Rejections – frustrating but necessary part of writing

Creative-person vent time: I’m trying to publish a book, I care about quality, but why the blank blank blank am I supposed to have a pathological desire to be the “prettiest girl at the prom” and be astonishing and be leading a national movement before my book could be considered for publication.

Got rejected by an editor a couple of days ago. I’m ok with that, I know that even the best of writers go through 30 or 40 tries before acceptance. It’s what the editor said in rejection that kind of burned me up — not a “gotta have it” book. What makes it more special than all the other books about preemies and their families? (Never mind the fact that editors will tell you to make your book sound as close as possible to another successful book in the genre.) The answer to that is that I’m NOT trying to out-special the competition, I actually LIKE the competing books in the genre.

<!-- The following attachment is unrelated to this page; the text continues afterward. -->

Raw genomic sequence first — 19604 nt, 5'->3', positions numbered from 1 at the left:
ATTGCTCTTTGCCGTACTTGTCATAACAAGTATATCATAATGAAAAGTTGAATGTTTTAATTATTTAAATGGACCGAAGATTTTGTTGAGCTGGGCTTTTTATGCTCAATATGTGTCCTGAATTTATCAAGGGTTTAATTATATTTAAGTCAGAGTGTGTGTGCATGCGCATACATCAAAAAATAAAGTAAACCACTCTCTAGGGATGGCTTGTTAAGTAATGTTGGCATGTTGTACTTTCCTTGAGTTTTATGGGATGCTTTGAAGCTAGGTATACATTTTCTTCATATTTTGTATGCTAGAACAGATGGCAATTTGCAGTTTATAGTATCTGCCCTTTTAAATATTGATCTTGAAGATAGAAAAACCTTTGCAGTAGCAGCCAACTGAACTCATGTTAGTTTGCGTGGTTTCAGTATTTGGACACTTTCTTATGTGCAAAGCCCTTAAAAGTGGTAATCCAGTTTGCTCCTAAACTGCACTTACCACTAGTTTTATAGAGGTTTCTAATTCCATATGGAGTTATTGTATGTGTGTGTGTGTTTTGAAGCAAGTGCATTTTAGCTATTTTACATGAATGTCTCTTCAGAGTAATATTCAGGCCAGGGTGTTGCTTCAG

And then she’s criticizing about my lack of platform, a word I really hate, which means your visibility to society. You say you’re an advocate, but what do you really mean? She knows I managed to get a long feature news story on my topic in to something like seven metro newspapers (and this was hard) and she knows I’m speaking at nursing colleges on the topic, but she’s like “your blog’s ok but not enough comments and you need thousands of followers.” And I’m thinking, I’m a writer, not the president of The March of Dimes.

And it’s not that this lady is being un-kind; she is actually describing the market.

Ok, rant over. Now on to the next 10 agents….


Leave a Reply

Fill in your details below or click an icon to log in: Logo

You are commenting using your account. Log Out /  Change )

Google+ photo

You are commenting using your Google+ account. Log Out /  Change )

Twitter picture

You are commenting using your Twitter account. Log Out /  Change )

Facebook photo

You are commenting using your Facebook account. Log Out /  Change )


Connecting to %s